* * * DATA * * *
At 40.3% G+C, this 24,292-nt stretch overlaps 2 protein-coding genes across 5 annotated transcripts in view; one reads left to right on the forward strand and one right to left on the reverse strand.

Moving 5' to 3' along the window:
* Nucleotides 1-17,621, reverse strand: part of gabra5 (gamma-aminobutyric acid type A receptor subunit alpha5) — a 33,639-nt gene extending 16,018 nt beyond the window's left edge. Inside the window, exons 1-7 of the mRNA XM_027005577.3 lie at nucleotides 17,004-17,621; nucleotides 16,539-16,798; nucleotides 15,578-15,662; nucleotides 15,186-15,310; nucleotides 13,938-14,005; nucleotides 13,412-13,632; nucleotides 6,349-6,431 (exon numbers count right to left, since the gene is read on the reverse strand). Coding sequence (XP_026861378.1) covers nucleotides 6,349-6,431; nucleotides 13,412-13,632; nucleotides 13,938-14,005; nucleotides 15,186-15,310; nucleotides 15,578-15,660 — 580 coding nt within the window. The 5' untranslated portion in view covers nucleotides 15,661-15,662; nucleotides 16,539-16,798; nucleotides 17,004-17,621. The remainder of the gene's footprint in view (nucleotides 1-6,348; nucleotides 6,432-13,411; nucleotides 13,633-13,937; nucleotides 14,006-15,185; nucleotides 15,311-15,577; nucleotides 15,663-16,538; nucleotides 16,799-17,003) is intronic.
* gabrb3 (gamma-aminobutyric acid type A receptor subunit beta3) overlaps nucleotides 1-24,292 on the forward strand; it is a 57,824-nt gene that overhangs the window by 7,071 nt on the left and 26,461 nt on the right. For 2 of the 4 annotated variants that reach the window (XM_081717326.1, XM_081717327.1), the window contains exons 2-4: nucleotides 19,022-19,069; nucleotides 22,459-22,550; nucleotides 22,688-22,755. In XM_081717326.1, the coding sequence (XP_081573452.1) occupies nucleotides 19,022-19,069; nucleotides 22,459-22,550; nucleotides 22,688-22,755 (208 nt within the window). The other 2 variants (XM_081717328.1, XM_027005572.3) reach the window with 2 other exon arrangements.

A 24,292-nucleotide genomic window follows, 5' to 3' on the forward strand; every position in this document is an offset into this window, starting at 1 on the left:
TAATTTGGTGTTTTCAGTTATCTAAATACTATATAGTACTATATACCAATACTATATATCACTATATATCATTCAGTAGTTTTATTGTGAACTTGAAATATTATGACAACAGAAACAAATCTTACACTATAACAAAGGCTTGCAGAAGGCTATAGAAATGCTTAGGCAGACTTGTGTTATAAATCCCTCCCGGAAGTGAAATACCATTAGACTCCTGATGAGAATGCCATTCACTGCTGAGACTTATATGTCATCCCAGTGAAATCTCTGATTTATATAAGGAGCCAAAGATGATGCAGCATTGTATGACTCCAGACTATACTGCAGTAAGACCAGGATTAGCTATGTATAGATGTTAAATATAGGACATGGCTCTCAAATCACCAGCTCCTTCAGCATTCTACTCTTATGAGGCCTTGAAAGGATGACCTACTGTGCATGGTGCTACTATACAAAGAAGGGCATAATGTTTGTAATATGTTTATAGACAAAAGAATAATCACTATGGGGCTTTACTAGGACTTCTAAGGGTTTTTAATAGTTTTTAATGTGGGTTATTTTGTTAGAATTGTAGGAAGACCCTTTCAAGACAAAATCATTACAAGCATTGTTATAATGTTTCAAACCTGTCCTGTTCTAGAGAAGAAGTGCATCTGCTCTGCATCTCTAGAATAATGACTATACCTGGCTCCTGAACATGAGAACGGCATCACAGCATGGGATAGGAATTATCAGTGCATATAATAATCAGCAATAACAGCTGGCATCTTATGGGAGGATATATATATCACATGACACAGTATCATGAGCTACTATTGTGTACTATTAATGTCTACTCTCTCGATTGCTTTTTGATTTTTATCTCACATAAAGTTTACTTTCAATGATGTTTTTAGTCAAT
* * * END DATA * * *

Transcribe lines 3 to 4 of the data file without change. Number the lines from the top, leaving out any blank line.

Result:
* Nucleotides 1-17,621, reverse strand: part of gabra5 (gamma-aminobutyric acid type A receptor subunit alpha5) — a 33,639-nt gene extending 16,018 nt beyond the window's left edge. Inside the window, exons 1-7 of the mRNA XM_027005577.3 lie at nucleotides 17,004-17,621; nucleotides 16,539-16,798; nucleotides 15,578-15,662; nucleotides 15,186-15,310; nucleotides 13,938-14,005; nucleotides 13,412-13,632; nucleotides 6,349-6,431 (exon numbers count right to left, since the gene is read on the reverse strand). Coding sequence (XP_026861378.1) covers nucleotides 6,349-6,431; nucleotides 13,412-13,632; nucleotides 13,938-14,005; nucleotides 15,186-15,310; nucleotides 15,578-15,660 — 580 coding nt within the window. The 5' untranslated portion in view covers nucleotides 15,661-15,662; nucleotides 16,539-16,798; nucleotides 17,004-17,621. The remainder of the gene's footprint in view (nucleotides 1-6,348; nucleotides 6,432-13,411; nucleotides 13,633-13,937; nucleotides 14,006-15,185; nucleotides 15,311-15,577; nucleotides 15,663-16,538; nucleotides 16,799-17,003) is intronic.
* gabrb3 (gamma-aminobutyric acid type A receptor subunit beta3) overlaps nucleotides 1-24,292 on the forward strand; it is a 57,824-nt gene that overhangs the window by 7,071 nt on the left and 26,461 nt on the right. For 2 of the 4 annotated variants that reach the window (XM_081717326.1, XM_081717327.1), the window contains exons 2-4: nucleotides 19,022-19,069; nucleotides 22,459-22,550; nucleotides 22,688-22,755. In XM_081717326.1, the coding sequence (XP_081573452.1) occupies nucleotides 19,022-19,069; nucleotides 22,459-22,550; nucleotides 22,688-22,755 (208 nt within the window). The other 2 variants (XM_081717328.1, XM_027005572.3) reach the window with 2 other exon arrangements.